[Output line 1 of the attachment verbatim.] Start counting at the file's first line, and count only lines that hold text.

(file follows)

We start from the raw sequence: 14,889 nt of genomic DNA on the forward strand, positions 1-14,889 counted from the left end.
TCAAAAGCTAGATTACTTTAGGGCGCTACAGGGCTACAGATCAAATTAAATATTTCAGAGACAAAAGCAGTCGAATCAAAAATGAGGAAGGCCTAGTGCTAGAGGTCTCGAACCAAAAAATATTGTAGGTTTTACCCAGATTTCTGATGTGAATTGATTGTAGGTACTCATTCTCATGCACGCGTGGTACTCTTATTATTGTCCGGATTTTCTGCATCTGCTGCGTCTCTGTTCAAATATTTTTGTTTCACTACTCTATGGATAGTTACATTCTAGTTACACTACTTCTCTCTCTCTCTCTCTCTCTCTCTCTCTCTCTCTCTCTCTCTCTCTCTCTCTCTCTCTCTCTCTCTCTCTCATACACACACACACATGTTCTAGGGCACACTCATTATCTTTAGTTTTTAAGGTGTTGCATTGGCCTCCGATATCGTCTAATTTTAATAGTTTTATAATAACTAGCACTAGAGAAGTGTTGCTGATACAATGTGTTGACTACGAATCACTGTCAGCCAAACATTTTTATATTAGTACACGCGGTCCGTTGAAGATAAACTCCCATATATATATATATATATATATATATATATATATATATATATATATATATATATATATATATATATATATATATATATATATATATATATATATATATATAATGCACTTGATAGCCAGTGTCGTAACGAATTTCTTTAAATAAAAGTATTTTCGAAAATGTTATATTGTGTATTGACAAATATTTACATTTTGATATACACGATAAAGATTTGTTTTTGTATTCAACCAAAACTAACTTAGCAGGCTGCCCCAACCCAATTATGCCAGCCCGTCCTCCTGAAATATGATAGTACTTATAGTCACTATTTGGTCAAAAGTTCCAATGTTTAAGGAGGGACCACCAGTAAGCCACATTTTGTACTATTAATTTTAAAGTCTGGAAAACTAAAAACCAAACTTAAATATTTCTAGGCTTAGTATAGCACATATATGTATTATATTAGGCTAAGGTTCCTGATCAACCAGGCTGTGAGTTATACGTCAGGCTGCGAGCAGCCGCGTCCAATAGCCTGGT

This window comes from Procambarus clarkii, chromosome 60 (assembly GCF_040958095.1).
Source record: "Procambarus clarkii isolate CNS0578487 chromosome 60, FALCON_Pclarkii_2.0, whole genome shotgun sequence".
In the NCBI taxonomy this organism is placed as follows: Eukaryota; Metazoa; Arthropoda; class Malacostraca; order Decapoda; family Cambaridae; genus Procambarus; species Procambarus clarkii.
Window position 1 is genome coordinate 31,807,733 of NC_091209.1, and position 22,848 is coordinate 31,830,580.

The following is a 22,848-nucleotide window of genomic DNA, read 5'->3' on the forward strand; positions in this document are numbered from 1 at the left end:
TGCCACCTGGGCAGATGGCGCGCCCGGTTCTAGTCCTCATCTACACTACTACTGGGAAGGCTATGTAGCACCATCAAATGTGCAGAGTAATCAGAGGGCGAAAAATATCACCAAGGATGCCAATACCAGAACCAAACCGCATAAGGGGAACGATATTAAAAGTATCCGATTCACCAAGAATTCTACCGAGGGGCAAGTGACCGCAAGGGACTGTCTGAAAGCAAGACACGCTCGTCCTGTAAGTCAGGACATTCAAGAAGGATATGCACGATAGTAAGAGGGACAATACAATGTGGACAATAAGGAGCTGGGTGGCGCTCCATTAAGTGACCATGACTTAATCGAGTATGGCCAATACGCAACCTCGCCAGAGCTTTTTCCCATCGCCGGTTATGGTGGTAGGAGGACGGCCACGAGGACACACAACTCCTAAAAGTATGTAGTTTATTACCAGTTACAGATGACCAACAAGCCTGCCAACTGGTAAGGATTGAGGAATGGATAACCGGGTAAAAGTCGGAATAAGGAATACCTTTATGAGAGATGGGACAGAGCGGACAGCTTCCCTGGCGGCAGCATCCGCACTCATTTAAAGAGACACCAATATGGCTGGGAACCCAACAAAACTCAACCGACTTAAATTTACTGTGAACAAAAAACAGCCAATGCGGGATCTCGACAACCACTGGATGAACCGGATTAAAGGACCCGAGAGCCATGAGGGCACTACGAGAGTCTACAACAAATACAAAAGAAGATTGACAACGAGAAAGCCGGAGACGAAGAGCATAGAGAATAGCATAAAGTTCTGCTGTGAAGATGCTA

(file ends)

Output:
We start from the raw sequence: 14,889 nt of genomic DNA on the forward strand, positions 1-14,889 counted from the left end.